People do not need more provinces on administrative or ethno-linguistic basis. They want and need their problems to be resolved at the local level, which can be done only through strengthening the local government as per the constitution. It is therefore incumbent upon the political parties to shun their traditional politics of befooling the people and show honesty of purpose in resolving their problems through improved governance in consonance with the constitution. As far as providing justice to the people at their doorsteps or near their homes, it can be done through setting up high court benches at every district headquarters and separating the judiciary from the administration in line with Article 175(3).
It is also imperative to break the hold of the elite classes on political power by changing the present system of electing our MNAs and MPAs. In the single constituency system only wealthy people can contest the elections and instead of the party leaders the real power rests with the so-called electables who play a pivotal role in the making and breaking of regimes. Since the majority of the constituencies belong to the rural and tribal areas, the prevalent system strengthens the hold of the feudal lords or elite classes belonging to the urban areas which have a common interest in perpetuating the archaic colonial system of governance.
The best way to break the hold of the elite on the political power in the country is to adopt the system of proportional representation for electing our parliamentarians. Under this system, people vote for parties rather than individual candidates in a single constituency and the parties get representation in parliament on the basis of the percentage of votes that they poll. The advantage of this system is that it reflects the real support for political parties among the people and also ensures the presence of smaller and regional parties in parliament, making the legislature a truly representative body. The party leaders are spared the blackmail by electables and they can nominate competent and educated people to represent the party in parliament.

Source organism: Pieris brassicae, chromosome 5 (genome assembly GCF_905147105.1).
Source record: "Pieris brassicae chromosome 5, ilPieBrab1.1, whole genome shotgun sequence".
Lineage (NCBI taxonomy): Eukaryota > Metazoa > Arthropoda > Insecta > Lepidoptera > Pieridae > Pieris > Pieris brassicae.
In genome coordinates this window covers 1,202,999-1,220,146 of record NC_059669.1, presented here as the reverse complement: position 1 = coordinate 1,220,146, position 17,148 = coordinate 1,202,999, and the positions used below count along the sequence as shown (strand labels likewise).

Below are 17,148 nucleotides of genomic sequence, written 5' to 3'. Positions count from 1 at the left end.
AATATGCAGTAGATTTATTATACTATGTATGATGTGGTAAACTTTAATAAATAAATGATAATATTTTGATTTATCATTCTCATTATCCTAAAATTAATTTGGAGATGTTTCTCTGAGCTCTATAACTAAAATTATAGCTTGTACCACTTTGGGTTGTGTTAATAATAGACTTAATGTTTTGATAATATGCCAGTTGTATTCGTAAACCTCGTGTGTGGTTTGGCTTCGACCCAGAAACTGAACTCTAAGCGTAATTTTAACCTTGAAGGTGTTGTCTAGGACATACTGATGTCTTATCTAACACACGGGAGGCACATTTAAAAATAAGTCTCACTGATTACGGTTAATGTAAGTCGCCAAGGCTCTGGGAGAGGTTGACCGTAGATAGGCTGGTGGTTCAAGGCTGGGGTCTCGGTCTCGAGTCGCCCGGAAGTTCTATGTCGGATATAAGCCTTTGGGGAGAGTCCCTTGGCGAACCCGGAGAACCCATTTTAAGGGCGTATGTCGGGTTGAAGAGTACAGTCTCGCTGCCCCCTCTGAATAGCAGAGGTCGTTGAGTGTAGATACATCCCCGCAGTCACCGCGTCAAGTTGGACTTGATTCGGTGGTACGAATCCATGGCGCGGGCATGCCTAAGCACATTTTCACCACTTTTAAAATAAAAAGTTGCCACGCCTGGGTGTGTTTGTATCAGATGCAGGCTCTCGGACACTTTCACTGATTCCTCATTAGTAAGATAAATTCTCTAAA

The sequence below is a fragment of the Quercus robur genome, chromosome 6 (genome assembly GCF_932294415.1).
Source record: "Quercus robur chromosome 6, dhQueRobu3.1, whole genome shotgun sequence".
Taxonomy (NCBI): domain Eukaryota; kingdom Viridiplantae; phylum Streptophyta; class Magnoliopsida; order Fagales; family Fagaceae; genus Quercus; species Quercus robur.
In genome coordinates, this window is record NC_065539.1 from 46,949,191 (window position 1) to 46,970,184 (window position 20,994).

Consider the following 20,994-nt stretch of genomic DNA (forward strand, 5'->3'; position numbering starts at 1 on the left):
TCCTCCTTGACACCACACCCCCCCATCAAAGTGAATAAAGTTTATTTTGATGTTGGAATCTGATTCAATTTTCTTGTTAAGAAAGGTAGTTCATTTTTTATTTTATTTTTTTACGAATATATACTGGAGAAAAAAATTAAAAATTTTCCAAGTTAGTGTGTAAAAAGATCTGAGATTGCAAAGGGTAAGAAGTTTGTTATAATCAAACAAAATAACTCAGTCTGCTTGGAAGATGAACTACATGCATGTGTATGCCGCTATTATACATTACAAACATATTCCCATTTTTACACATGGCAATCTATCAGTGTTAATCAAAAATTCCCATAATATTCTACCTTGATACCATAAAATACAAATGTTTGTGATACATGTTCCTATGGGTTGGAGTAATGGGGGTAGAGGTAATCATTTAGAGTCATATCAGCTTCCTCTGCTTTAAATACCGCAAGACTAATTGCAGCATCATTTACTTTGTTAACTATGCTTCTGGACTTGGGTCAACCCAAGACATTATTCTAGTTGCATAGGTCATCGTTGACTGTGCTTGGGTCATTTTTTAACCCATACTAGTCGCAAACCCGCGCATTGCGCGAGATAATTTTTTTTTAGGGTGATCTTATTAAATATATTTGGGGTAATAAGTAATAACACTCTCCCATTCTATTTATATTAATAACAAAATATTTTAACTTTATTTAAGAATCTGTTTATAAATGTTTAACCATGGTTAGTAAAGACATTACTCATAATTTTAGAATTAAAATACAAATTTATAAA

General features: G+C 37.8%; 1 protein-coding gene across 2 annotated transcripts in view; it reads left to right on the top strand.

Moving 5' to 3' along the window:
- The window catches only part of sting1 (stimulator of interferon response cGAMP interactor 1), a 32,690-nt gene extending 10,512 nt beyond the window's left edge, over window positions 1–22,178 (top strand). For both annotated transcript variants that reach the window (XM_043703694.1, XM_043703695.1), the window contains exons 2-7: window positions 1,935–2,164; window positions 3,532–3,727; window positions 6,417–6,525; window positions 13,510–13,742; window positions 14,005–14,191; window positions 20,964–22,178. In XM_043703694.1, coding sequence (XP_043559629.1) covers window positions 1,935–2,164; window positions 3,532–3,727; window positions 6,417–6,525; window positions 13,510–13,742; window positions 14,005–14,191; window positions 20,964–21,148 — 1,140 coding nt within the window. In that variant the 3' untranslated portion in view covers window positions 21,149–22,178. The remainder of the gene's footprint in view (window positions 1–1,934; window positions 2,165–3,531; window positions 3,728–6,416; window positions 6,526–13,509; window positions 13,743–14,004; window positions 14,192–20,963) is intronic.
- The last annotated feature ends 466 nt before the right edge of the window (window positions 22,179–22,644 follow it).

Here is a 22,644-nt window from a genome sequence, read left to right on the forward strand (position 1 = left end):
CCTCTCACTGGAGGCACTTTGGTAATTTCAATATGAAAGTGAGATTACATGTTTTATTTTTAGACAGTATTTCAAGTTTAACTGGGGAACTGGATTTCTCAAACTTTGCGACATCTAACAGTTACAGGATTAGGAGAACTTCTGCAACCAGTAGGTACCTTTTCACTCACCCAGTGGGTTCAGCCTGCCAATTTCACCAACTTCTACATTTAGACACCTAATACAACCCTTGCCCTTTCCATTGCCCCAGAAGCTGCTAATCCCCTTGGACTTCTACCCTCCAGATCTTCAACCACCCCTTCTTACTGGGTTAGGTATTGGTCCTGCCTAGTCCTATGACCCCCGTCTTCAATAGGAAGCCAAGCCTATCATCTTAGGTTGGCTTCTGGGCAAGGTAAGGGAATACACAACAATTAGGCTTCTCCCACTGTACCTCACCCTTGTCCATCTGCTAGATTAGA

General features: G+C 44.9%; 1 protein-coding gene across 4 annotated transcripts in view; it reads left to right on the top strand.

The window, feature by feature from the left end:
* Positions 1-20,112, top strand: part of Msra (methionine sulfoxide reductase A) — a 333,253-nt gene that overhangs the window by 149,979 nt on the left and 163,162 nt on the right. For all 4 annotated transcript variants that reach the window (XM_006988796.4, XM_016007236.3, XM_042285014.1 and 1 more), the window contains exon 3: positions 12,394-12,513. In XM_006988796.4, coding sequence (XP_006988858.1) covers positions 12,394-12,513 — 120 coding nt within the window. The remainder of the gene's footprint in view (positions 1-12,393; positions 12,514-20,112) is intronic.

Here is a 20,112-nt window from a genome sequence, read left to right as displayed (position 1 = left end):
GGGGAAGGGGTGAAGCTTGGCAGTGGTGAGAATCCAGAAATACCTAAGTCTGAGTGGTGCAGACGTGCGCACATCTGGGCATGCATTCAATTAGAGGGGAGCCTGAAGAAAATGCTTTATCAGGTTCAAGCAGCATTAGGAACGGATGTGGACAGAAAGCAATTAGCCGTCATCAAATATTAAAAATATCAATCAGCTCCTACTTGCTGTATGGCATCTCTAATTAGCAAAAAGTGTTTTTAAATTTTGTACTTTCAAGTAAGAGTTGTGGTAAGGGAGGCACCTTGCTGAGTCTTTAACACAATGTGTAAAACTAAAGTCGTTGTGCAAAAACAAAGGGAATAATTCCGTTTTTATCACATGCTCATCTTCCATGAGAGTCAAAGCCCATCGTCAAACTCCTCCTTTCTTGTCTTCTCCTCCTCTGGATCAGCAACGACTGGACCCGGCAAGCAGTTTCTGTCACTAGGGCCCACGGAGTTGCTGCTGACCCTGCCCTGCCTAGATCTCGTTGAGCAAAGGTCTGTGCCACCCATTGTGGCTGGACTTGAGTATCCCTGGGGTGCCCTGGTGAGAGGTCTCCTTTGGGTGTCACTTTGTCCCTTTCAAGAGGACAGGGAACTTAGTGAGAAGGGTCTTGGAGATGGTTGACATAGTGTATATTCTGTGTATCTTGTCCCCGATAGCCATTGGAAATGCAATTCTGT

The system also eliminates the possibility of horse-trading and floor-crossing for personal gains as well as political engineering. To make this system really workable, voting must be made compulsory so that every registered voter can exercise his/her right of franchise. If the political parties are really sincere about providing good governance to the people, they must cooperate with each other in introducing the required reforms in the existing system.
Prime Minister Imran Khan also needs to understand that in spite of his honesty of purpose he will not be able to implement his agenda of real change under the present system of governance. He might complete his tenure by pandering to the machinations of his coalition partners and keeping them in good stead to hold on to the power, but he will not be able to provide good governance despite all best efforts.